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ROGER OF WENDOVER Flowers of history. The history of England from the descent of the saxons to A.D. 1235. vol.2


Sir John Froissart's Chronicles of England, France, Spain and the Ajoining Countries from the latter part of the reign of Edward II to the coronation of Henry IV in 12 volumes 

Chronicles of Enguerrand De Monstrelet (Sir John Froissart's Chronicles continuation) in 13 volumes 

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Flowers of history. The history of England from the descent of the saxons to A.D. 1235. vol.2
page 471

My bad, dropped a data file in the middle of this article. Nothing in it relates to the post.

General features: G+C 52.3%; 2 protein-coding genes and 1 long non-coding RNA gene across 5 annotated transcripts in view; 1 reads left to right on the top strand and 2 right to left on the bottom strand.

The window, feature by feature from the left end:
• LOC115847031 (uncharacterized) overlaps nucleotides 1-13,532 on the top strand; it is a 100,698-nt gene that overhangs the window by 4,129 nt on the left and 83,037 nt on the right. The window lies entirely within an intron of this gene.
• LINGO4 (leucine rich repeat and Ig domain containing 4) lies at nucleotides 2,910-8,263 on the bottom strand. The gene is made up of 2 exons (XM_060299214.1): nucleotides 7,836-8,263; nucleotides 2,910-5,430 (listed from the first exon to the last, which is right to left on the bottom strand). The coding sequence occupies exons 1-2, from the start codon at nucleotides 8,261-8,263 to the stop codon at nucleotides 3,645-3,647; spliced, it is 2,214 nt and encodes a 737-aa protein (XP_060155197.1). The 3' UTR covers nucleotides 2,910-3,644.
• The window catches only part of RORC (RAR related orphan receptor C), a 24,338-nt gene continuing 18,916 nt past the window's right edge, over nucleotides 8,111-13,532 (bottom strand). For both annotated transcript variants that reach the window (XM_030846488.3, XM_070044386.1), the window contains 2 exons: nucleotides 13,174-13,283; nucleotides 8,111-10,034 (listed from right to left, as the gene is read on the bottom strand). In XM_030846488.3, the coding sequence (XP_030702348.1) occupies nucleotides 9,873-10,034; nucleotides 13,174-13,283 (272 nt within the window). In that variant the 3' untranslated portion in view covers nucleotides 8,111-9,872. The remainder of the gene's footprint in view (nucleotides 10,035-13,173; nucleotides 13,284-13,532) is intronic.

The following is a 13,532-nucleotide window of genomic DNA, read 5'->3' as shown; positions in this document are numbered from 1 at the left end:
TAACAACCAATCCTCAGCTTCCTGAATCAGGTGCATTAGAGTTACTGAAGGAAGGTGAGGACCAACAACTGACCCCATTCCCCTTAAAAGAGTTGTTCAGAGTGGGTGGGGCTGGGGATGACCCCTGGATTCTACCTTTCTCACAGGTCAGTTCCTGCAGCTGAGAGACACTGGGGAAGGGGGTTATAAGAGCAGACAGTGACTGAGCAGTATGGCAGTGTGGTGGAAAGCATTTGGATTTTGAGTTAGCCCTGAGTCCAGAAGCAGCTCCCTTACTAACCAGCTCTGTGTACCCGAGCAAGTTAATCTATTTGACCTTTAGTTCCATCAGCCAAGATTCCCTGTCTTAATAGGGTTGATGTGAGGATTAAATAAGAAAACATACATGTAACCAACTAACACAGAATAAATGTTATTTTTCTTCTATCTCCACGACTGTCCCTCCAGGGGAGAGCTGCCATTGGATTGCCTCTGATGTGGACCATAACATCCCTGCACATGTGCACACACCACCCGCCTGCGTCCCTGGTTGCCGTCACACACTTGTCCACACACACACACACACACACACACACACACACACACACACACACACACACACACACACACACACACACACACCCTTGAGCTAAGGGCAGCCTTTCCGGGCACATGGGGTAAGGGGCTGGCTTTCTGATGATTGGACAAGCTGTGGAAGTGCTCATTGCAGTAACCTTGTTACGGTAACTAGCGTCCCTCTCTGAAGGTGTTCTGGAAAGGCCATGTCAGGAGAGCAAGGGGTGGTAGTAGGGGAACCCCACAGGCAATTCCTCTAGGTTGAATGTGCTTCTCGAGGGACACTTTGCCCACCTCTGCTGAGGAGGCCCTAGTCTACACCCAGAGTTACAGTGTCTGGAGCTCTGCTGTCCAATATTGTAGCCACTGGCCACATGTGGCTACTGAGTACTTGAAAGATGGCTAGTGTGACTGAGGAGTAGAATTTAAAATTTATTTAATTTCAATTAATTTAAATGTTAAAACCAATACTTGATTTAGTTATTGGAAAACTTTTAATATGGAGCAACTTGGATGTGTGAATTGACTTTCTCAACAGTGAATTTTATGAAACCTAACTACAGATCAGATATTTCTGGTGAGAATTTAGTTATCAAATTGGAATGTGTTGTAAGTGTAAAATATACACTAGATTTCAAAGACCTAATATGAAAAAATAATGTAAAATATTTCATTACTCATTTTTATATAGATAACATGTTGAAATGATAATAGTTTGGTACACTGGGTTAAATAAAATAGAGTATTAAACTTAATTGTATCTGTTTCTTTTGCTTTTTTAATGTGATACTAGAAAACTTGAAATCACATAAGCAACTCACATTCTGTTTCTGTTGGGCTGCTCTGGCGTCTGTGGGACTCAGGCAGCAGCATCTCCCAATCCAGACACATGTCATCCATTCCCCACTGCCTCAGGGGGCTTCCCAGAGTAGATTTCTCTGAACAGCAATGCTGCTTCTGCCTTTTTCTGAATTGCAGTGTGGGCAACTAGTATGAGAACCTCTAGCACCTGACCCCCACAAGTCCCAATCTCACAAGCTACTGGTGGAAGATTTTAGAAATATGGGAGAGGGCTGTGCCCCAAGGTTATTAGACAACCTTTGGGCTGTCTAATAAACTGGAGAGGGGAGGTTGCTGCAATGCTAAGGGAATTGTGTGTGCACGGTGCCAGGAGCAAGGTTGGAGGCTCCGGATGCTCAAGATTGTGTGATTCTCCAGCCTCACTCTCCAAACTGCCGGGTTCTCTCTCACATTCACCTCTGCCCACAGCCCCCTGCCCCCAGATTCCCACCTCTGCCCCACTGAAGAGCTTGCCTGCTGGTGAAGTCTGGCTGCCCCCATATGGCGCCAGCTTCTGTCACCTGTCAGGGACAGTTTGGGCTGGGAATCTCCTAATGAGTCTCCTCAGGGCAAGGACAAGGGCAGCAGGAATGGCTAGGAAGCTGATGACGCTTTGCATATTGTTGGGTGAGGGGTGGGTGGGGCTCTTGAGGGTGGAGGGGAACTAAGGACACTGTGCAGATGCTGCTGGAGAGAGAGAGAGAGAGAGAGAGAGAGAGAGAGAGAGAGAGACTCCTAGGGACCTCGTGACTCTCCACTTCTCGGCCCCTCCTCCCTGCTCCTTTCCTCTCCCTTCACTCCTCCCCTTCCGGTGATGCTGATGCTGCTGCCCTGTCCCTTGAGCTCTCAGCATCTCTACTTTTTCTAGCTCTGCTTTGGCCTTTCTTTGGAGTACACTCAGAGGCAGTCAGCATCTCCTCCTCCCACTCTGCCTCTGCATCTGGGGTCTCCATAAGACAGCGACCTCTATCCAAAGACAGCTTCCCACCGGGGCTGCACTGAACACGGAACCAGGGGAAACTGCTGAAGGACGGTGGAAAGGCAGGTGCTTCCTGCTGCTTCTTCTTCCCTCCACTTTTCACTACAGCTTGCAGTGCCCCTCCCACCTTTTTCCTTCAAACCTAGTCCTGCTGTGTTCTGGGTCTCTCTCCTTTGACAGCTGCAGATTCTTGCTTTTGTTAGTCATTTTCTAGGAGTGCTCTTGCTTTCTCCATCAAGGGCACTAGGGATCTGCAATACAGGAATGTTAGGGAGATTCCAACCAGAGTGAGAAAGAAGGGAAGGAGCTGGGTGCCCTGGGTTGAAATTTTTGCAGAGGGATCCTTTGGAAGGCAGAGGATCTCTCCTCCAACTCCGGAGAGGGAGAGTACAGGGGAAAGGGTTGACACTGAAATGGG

470 ROCiKIt ΟΓ VENHOVKK. [A.D. Ι-ϋιϊ. with the count of Toulouse, to attend at a council, for which purpose he had been sent to that country, as the following narrative will show. The council therefore assembled at Bourges, at which Avere present the archbishops of Lyons, Iiheims, Rouen, Tours, Bourges, and Auxienne ; the archbishop of Bordeaux was at Rome, and the church of Narbonne was without one. About a hundred suffragans from the nine provinces assembled, together with abbats and priors, and proxies from each of the chapters, to hear the pope's message ; but as the archbishop of Lyons claimed supremacy over the archbishop of Sens, and the archbishop of Rouen over those of Bourges, Auxienne, and Narbonno, and their suffragans, fears were entertained of disagreement, therefore they did not sit as it were in council, but only as if in consultation. When they were all seated, and the pope's letters had been read, there came before them the count of Toulouse on the one part, and Simon de Montfort on the other, the latter of whom demanded the surrender to him of the lands of Raymond count of Toulouse, which lands the pope and Philip the French king had conferred on him and his father, and he produced the writings both of the pope and Philip concerning the said gift ; he, moreover, added that count Raymond bad been abjudicated at the general council at Rome, on account of heresy, at least of the greater part of the land which he now possesses. Count Raymond in reply set forth that he would do whatever he ought towards the French king and the Roman church to retain his inheritance. The adverse party then asked him to abide by the judgment of twelve peers of France, to which Raymond replied, " Let the king receive my homage, and then 1 shall be ready to undergo the trial, otherwise they will not perhaps recognize me for a peer." After much altercation on both sides, the legate ordered the archbishops and bishops then present, each of them to convoke his suffragans to a separate [dace, to deliberate on the aforesaid matter, and to deliver to him the result of their deliberations in writing; he then excommunicated all who should disclose his plans on this matter, saying that he wished to explain them to the pope, and to tell them to the French king himself.

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